All of this, meanwhile, creates a climate of opinion in which events in the Middle East lead directly to attacks (including violent attacks) on British Jews who have absolutely nothing to do with Israel. It would be grotesque for anyone to today attack Anglo-Syrian people because of anger about events in Syria; if such attacks occurred, they would amount to racial or religious hatred. Well, similar such attacks on Jews, including graffiti on London bus stops saying "Kill Jews", are just as much racial or religious hatred as would be such attacks on Anglo-Syrian people. As Nick Clegg has said: is outrageous as well that some people’s feelings about a conflict in the Middle East should create a climate of opinion in which British Jews are attacked and threatened both verbally and physically. No amount of anger about overseas events can ever justify hostility, let alone hatred, towards British Jews.
That does not, however, stop some people with otherwise impeccable anti-racist credentials saying utterly bizarre things about this issue.

One also frequently hears the argument that "ending the conflict in the Middle East", by which is meant "ending Israel's conflict with the Palestinians", would somehow massively reduce the amount of terrorism around the world. Ending Israel's conflict with the Palestinians is the right thing to do for all sorts of reasons, but, sadly, I believe that, come the day when we bring about a two-state solution that delivers peace, justice and security to Palestinians and Israelis alike, it will not make much difference to the forces that motivate people to become and remain terrorists. 

Just look at two terrorist atrocities that have been perpetrated today. Somalia's Interior Minister has been murdered in a suicide killing. Would that killing not have happened if we'd justly ended the Israel/Palestine conflict? At least twenty-one people have been blown up in Afghanistan. Are you seriously telling me, given everything that is happening in Afghanistan, that these bombings would not have happened today if we'd previously succeeded in creating a viable Palestinian state? 

I accept, of course, that a reduction in sources of discord across the world will presumably be a disincentive towards some people becoming and remaining terrorists, although, given the nature of the ideologies that sustain and promote terrorism in its many and varied forms, I sadly question the extent to which such a reduction is likely to be achieved. Just as it is not always reason that drives people to start being terrorists, so it is not always reason that drives people to stop being terrorists. To imagine that "solving the Israel/Palestine problem" is a magic bullet that will strike at the heart of terrorist recruitment is to indulge in wishful thinking of the very worst kind.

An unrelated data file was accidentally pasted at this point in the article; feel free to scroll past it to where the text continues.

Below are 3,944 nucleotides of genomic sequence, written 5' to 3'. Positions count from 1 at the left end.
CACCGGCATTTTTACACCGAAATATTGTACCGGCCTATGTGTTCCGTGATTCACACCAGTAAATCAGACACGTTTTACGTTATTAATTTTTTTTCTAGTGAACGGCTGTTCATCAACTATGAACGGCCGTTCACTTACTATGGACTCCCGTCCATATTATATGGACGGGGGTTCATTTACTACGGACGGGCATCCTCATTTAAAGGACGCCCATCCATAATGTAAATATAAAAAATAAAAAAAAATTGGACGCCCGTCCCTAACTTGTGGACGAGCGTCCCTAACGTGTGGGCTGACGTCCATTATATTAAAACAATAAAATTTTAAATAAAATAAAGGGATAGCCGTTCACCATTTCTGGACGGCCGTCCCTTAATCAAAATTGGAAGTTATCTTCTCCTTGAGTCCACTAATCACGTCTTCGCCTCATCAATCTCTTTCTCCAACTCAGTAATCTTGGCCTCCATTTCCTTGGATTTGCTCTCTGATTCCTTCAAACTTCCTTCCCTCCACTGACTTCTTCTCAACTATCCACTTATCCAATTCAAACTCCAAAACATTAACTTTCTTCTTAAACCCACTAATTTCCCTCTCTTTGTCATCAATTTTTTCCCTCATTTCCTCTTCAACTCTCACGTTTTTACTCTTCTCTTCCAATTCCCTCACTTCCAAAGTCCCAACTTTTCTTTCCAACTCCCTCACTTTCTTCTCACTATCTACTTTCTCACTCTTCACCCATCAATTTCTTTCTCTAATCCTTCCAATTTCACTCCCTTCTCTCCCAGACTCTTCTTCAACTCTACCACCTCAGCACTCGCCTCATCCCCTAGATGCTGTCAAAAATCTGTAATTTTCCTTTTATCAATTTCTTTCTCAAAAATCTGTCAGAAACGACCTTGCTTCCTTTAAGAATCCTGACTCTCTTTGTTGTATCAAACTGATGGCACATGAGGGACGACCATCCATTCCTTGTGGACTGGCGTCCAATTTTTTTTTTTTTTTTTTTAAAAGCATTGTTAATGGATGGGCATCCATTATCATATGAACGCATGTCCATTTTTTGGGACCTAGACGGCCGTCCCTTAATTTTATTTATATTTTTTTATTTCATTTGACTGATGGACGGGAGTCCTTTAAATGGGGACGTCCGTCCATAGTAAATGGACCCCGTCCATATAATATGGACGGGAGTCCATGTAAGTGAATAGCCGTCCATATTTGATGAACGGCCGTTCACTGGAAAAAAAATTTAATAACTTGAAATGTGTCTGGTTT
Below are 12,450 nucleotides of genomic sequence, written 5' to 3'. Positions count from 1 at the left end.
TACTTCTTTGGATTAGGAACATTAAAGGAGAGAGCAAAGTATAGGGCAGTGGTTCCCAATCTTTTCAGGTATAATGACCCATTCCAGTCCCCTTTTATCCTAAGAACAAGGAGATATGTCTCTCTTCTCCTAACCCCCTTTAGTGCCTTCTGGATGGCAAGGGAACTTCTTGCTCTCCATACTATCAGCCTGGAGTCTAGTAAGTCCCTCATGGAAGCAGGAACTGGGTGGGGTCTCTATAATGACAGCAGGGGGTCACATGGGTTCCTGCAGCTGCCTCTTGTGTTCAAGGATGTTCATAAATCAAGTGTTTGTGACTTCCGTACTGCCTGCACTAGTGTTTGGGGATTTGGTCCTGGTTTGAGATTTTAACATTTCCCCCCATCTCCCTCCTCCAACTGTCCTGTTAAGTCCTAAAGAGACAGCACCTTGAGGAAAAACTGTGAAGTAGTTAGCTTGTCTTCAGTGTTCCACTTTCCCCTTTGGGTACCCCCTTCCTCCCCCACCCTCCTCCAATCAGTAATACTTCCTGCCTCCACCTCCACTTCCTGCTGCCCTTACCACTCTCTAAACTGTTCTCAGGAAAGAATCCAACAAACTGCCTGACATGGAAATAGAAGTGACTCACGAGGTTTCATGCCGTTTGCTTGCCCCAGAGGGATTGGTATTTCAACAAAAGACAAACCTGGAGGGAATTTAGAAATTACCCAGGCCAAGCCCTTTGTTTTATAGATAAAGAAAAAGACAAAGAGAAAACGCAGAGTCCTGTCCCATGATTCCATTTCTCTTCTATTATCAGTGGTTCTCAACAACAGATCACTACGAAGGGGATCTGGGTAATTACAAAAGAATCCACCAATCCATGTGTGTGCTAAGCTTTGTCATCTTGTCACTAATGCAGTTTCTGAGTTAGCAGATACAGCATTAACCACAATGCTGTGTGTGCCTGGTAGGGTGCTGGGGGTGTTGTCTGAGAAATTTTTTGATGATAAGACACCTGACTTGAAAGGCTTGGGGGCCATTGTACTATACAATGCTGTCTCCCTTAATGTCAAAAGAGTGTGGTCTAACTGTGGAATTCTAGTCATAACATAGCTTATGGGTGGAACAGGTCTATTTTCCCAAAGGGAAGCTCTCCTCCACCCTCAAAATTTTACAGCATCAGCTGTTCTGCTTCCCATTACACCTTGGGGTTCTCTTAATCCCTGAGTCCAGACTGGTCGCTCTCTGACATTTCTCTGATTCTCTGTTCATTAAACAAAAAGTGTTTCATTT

In arguing all of this, I leave myself open to the question of why I myself am writing about Israel; if I am saying that disproportionate attention is devoted to this subject, then why am I myself here adding to the mountain of verbiage? One answer to that is to say that Israel/Palestine obviously is both interesting and important, including politically, so I'm not arguing that everybody should cease entirely to write about it. Another is to say that, as a British Jew with relatives living in Israel, I take a special interest in events affecting that country, and I would argue that that is fair enough. And another is to say that I would like nothing better than for all these issues to somehow be resolved, and for Israel to become about as newsworthy as Liechtenstein, so that we can all start talking about other things. But while the political debate about these matters is as badly skewed as it often appears to be, I believe that I have no option, as a political activist, but to share my views on these things with anyone who is interested in reading them, in the hope that I can at least get people to consider a range of different perspectives on these highly complicated and divisive issues.